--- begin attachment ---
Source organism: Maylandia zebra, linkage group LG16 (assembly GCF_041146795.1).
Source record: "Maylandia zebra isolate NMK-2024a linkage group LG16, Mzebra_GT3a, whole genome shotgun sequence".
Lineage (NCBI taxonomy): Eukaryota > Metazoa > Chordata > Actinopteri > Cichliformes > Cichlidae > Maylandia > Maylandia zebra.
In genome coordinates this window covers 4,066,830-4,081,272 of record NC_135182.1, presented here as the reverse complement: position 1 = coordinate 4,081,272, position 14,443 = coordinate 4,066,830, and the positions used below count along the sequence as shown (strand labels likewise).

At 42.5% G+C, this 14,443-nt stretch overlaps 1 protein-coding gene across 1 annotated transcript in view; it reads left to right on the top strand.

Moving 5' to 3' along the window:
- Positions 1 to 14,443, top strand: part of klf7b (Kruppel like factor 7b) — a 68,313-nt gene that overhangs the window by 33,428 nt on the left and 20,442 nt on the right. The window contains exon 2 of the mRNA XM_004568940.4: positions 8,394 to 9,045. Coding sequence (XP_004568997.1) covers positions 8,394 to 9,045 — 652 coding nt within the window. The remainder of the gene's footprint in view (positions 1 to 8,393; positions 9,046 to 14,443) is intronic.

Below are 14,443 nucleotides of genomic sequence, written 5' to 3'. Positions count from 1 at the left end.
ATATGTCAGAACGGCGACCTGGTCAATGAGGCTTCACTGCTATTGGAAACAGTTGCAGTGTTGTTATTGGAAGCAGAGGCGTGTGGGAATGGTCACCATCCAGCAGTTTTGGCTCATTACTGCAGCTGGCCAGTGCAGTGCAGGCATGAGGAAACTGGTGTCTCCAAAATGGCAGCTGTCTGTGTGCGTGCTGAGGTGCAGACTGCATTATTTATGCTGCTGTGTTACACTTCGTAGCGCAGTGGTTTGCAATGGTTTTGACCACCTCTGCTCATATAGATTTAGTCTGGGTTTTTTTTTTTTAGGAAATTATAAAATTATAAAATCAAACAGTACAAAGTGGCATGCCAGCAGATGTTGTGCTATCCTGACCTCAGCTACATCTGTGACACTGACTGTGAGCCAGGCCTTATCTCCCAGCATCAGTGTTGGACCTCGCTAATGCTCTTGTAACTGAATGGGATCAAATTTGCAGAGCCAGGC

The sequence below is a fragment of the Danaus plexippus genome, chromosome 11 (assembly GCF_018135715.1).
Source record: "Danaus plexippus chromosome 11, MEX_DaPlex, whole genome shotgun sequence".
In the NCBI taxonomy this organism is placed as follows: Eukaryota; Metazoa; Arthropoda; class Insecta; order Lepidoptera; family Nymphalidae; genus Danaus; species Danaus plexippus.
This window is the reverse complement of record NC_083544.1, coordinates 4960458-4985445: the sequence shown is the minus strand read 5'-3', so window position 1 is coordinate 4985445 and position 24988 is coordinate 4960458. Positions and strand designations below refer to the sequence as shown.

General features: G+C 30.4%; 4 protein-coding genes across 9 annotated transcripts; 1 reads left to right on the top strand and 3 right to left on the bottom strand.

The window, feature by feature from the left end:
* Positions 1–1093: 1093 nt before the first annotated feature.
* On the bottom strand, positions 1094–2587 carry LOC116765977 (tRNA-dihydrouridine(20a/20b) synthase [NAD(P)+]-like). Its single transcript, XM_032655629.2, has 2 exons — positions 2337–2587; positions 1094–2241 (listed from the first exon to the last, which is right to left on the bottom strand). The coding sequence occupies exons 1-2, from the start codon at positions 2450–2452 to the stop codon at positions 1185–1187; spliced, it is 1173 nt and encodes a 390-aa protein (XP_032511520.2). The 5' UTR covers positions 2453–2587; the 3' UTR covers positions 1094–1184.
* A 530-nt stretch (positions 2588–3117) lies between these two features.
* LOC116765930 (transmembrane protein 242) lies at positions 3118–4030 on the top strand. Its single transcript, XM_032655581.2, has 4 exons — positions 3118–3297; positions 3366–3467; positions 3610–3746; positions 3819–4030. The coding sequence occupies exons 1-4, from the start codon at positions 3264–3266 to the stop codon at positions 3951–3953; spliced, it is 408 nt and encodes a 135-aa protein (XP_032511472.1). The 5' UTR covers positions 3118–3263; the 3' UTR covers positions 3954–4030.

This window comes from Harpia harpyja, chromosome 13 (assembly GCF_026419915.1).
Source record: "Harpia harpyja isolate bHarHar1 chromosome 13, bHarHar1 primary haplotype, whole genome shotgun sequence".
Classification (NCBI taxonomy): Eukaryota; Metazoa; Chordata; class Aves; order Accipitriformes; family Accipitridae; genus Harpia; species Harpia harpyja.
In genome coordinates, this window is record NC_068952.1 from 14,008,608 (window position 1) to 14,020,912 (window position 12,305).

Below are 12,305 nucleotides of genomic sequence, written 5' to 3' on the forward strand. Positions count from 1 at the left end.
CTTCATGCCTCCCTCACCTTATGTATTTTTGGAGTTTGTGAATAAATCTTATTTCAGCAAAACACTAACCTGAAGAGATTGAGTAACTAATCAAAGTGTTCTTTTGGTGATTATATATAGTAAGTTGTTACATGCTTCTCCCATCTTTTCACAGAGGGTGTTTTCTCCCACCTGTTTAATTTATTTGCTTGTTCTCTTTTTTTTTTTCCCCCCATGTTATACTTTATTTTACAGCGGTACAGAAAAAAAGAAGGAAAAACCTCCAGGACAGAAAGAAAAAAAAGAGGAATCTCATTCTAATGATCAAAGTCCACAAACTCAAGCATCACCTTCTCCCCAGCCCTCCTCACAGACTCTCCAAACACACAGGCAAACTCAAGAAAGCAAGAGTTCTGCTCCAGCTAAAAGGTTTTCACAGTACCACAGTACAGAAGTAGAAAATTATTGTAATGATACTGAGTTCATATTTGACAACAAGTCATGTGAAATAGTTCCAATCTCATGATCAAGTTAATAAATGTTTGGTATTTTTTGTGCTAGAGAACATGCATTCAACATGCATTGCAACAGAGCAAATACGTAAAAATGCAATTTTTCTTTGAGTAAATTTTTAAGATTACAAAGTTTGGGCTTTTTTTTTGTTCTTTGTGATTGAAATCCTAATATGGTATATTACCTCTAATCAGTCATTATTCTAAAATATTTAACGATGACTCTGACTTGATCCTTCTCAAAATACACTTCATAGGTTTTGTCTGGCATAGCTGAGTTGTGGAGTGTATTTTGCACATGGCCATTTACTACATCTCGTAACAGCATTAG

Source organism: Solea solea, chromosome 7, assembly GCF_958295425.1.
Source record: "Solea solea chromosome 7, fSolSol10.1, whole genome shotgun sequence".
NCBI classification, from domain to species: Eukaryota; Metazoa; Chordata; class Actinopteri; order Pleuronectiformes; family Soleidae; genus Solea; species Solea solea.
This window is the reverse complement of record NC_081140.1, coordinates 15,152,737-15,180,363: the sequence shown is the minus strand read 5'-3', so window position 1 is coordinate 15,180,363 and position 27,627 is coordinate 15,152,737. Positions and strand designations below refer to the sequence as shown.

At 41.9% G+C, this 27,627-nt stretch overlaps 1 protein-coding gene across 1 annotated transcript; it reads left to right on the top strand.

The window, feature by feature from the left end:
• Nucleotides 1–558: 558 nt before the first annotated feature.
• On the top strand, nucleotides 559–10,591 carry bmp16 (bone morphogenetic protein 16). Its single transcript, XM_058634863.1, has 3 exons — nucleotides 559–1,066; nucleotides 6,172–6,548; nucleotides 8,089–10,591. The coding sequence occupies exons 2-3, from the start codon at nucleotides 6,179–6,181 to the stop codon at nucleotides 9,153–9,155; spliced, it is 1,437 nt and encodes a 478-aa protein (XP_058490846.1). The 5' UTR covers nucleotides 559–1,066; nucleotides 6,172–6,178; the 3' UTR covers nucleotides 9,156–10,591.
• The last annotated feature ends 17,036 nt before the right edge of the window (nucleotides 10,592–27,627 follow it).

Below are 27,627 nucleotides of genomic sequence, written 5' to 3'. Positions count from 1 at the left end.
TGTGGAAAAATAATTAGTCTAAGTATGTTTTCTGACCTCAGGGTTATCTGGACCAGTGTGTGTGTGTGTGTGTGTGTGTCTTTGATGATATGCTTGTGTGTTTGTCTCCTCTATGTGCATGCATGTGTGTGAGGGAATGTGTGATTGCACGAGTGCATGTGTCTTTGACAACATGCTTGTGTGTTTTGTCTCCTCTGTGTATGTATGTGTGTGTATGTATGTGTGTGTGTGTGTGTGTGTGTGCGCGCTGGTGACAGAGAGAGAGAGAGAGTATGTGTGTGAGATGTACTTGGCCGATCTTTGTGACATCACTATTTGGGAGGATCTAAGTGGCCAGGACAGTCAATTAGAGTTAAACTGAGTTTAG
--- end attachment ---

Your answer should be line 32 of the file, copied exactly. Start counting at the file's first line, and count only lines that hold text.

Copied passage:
• Nucleotides 1–558: 558 nt before the first annotated feature.